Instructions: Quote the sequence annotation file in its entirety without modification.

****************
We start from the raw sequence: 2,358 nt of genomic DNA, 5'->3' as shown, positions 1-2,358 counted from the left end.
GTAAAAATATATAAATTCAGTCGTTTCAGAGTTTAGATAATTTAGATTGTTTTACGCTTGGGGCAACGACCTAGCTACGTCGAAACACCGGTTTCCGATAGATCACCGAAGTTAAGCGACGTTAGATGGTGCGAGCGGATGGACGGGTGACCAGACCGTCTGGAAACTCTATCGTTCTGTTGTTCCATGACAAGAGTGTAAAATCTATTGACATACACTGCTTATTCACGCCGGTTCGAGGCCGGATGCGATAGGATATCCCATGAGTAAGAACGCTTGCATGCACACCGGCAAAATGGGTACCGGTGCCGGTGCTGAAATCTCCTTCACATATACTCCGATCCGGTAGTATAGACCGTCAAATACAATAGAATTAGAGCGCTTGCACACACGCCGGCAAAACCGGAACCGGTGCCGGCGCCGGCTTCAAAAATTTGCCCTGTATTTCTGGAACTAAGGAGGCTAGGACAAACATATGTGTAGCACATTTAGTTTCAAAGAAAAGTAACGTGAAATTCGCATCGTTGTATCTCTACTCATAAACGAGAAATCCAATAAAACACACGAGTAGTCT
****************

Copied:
We start from the raw sequence: 2,358 nt of genomic DNA, 5'->3' as shown, positions 1-2,358 counted from the left end.
GTAAAAATATATAAATTCAGTCGTTTCAGAGTTTAGATAATTTAGATTGTTTTACGCTTGGGGCAACGACCTAGCTACGTCGAAACACCGGTTTCCGATAGATCACCGAAGTTAAGCGACGTTAGATGGTGCGAGCGGATGGACGGGTGACCAGACCGTCTGGAAACTCTATCGTTCTGTTGTTCCATGACAAGAGTGTAAAATCTATTGACATACACTGCTTATTCACGCCGGTTCGAGGCCGGATGCGATAGGATATCCCATGAGTAAGAACGCTTGCATGCACACCGGCAAAATGGGTACCGGTGCCGGTGCTGAAATCTCCTTCACATATACTCCGATCCGGTAGTATAGACCGTCAAATACAATAGAATTAGAGCGCTTGCACACACGCCGGCAAAACCGGAACCGGTGCCGGCGCCGGCTTCAAAAATTTGCCCTGTATTTCTGGAACTAAGGAGGCTAGGACAAACATATGTGTAGCACATTTAGTTTCAAAGAAAAGTAACGTGAAATTCGCATCGTTGTATCTCTACTCATAAACGAGAAATCCAATAAAACACACGAGTAGTCT